What Friends Can Do to Help You With Your Book (in case they ask because if they don’t, then don’t send them this post in a passive aggressive attempt to get more support; I can’t be a part of that)


phone-1052023_1920In an attempt to be completely self-serving, I’m compiling this list of ways you can help your writer friends out. Awesome, I’m sure you’re thinking. But seriously, I’ve had several people ask me, “What can I do to help you with your book?” Here is my answer, or answers as it were, as this is presented in handy-dandy (somewhat tongue-in-cheeky) Q&A format.

Q: How do I help my writer friend?

A: You can buy the book.

Q: Then what?

A: You can read the book.

Q: Seriously, I’m trying to help you; could you be a little more specific?

A:  Fine, okay.

  1. If you like it, or think someone else will like it, you can tell people about it.
  2. You can share it or information about it on social media or blog about it.
  3. You can review the book if you like it. If you don’t really like the book, that’s okay. Sometimes friends just don’t like their friends books. Maybe it’s not a genre they love or they just think you’re a nice person, but kind of a crappy writer. If you can’t honestly give a 4 or 5 star review, just skip this step. It’s okay.
  4. You can give tech support. Both of my younger brothers have been great with this. They understand how to format pictures and make social media work and do PR for my blog in a decade that does not start with 19– (which is where my tech brain is stuck).
  5. I wouldn’t complain if you used my book at your book club (like some of my truly amazing friends are actually doing).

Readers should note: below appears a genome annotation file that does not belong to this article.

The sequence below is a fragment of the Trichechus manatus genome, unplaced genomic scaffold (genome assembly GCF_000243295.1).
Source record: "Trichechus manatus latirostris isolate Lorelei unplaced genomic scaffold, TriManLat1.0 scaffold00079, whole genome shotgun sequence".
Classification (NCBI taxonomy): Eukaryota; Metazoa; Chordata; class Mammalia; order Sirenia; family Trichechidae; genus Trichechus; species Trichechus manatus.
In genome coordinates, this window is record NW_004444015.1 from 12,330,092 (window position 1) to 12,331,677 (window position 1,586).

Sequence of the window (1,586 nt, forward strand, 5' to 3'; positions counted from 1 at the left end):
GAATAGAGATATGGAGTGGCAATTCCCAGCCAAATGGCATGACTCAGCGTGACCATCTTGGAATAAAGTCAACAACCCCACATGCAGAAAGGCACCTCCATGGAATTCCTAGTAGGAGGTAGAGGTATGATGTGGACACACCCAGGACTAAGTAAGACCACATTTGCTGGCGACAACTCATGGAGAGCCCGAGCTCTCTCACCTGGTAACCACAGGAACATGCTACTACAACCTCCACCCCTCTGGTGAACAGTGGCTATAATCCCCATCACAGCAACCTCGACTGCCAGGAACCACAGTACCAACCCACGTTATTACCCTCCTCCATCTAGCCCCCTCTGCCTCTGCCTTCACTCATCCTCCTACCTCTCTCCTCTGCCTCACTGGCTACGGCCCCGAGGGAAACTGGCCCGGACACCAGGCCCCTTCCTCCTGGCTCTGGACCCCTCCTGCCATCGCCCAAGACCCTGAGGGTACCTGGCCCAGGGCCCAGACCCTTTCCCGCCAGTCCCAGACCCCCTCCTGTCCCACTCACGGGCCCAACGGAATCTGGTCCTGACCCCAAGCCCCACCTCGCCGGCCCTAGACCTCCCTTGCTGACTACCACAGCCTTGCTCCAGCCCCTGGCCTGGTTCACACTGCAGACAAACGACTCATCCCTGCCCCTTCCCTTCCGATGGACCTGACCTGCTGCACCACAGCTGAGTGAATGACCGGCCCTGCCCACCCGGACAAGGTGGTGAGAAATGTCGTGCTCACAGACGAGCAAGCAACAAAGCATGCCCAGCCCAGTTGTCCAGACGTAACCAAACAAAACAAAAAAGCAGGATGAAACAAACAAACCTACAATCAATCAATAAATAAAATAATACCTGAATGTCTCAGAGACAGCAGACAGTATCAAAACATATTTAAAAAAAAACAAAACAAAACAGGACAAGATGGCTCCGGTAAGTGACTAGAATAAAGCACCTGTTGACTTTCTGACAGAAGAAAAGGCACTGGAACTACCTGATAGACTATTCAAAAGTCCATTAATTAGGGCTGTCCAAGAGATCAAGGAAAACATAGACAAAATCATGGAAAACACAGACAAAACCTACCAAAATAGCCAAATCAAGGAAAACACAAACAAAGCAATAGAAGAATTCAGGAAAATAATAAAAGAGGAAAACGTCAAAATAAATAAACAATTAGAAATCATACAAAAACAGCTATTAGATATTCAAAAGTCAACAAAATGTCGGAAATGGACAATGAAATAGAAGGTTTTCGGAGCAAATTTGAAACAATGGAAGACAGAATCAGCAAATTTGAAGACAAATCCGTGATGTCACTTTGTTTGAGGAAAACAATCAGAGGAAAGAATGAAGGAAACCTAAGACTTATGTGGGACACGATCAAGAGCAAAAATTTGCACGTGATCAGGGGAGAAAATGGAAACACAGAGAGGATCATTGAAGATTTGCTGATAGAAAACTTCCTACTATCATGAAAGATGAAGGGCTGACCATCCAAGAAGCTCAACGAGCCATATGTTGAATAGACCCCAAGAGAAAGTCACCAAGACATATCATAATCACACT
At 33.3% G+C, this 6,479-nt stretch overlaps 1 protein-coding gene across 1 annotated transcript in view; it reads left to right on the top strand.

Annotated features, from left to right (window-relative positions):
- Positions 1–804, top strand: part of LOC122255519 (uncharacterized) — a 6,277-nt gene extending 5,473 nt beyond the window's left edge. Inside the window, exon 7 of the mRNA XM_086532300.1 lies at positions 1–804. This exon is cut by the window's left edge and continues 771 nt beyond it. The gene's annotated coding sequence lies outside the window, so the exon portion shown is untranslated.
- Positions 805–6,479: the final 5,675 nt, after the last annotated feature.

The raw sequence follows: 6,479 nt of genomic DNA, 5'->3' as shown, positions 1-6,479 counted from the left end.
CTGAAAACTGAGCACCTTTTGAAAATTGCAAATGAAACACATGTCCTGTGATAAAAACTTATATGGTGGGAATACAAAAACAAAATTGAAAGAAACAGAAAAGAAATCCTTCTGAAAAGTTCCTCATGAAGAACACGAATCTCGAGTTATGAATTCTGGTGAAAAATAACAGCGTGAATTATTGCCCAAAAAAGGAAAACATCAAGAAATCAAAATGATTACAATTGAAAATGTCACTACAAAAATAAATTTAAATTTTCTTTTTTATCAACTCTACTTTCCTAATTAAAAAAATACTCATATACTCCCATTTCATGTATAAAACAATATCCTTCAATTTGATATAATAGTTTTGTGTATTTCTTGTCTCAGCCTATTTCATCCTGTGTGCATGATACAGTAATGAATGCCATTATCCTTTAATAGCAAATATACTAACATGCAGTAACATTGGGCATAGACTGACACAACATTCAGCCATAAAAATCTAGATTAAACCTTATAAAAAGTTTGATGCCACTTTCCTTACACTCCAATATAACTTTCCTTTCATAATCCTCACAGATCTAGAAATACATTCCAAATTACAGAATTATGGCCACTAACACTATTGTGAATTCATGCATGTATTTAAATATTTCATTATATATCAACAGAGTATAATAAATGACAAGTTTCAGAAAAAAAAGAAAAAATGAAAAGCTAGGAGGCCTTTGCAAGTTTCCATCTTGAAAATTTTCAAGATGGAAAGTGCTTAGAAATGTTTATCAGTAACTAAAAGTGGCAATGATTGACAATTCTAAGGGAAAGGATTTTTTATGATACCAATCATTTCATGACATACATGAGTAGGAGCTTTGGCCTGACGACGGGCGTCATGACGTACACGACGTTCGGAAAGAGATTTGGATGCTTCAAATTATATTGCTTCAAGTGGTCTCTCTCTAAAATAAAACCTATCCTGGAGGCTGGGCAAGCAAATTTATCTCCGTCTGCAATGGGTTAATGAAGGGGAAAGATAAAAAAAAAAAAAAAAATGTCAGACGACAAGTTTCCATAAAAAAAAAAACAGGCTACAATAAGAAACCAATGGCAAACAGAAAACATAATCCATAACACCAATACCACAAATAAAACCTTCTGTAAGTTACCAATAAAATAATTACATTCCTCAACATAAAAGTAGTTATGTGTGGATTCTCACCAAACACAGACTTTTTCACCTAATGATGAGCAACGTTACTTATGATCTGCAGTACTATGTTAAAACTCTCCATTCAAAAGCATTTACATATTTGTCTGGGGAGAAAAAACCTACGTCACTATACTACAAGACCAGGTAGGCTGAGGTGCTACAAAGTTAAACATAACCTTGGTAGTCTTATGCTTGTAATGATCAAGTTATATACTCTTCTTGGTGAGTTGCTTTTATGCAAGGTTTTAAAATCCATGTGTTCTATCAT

6. I also wouldn’t complain if you bought extra copies and gave them as books to your friends and told your friends to review it (like my completely amazing sisters are doing; not to brag, but I can brag because my siblings are the best).
  7. I still wouldn’t complain if you wanted to interview me for your blog or radio show or, heck, family newsletter.

Q: What if I don’t want to buy your book because I’m broke and I might not even like it and we’re not even that good of friends.

A: All fair concerns. Here is what you can do if all or some of the above concerns apply to you.

  1. If someone is willing to read an advance copy and leave a review that’s always helpful. They get to read the book for free, and you get a review out of it. Even if the review is later than you thought it would be, that’s okay. Just leave it when you can.
  2. Ask for it at book stores and libraries. The more people ask, the more that library or bookstore is likely to add it to their shelves (that’s right cheapskate friends; make the library do the buying for you; the writer still sold a book and libraries influence lots of other readers outside of the writer’s circle).
  3. And lastly, it’s always nice if people attend your events. So if there’s a signing or a book fair, show up and say hello. You don’t have to buy the book. You don’t even have to talk about the book. Sometimes it’s just fun to see a friendly face.
  1. Lynden Wade

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